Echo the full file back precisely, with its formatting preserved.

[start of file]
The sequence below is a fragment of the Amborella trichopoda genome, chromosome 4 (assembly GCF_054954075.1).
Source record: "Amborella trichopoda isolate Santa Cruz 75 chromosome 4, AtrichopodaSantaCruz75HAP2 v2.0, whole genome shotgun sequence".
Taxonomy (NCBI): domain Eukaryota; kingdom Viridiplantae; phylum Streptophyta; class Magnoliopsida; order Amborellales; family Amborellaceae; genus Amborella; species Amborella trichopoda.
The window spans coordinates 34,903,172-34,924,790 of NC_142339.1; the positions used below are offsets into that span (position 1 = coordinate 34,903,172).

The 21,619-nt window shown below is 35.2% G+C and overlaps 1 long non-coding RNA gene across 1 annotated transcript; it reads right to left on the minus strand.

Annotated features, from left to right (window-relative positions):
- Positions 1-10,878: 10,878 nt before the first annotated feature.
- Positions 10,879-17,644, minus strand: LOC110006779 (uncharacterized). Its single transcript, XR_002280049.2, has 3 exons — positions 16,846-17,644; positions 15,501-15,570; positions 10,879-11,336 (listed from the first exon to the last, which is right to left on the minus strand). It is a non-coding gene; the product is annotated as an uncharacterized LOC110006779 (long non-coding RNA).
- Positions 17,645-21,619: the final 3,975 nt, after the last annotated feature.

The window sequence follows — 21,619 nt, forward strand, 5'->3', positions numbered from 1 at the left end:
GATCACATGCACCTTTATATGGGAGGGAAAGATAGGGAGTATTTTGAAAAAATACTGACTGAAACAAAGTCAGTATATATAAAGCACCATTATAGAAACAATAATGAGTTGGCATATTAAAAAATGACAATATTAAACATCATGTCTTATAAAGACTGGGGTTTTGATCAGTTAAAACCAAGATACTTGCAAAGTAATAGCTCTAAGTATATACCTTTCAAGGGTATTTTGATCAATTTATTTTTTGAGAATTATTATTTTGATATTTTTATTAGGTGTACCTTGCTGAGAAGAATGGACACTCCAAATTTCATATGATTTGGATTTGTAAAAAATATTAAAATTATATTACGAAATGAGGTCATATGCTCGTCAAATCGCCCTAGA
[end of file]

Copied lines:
The sequence below is a fragment of the Amborella trichopoda genome, chromosome 4 (assembly GCF_054954075.1).
Source record: "Amborella trichopoda isolate Santa Cruz 75 chromosome 4, AtrichopodaSantaCruz75HAP2 v2.0, whole genome shotgun sequence".
Taxonomy (NCBI): domain Eukaryota; kingdom Viridiplantae; phylum Streptophyta; class Magnoliopsida; order Amborellales; family Amborellaceae; genus Amborella; species Amborella trichopoda.
The window spans coordinates 34,903,172-34,924,790 of NC_142339.1; the positions used below are offsets into that span (position 1 = coordinate 34,903,172).

The 21,619-nt window shown below is 35.2% G+C and overlaps 1 long non-coding RNA gene across 1 annotated transcript; it reads right to left on the minus strand.

Annotated features, from left to right (window-relative positions):
- Positions 1-10,878: 10,878 nt before the first annotated feature.
- Positions 10,879-17,644, minus strand: LOC110006779 (uncharacterized). Its single transcript, XR_002280049.2, has 3 exons — positions 16,846-17,644; positions 15,501-15,570; positions 10,879-11,336 (listed from the first exon to the last, which is right to left on the minus strand). It is a non-coding gene; the product is annotated as an uncharacterized LOC110006779 (long non-coding RNA).
- Positions 17,645-21,619: the final 3,975 nt, after the last annotated feature.

The window sequence follows — 21,619 nt, forward strand, 5'->3', positions numbered from 1 at the left end:
GATCACATGCACCTTTATATGGGAGGGAAAGATAGGGAGTATTTTGAAAAAATACTGACTGAAACAAAGTCAGTATATATAAAGCACCATTATAGAAACAATAATGAGTTGGCATATTAAAAAATGACAATATTAAACATCATGTCTTATAAAGACTGGGGTTTTGATCAGTTAAAACCAAGATACTTGCAAAGTAATAGCTCTAAGTATATACCTTTCAAGGGTATTTTGATCAATTTATTTTTTGAGAATTATTATTTTGATATTTTTATTAGGTGTACCTTGCTGAGAAGAATGGACACTCCAAATTTCATATGATTTGGATTTGTAAAAAATATTAAAATTATATTACGAAATGAGGTCATATGCTCGTCAAATCGCCCTAGA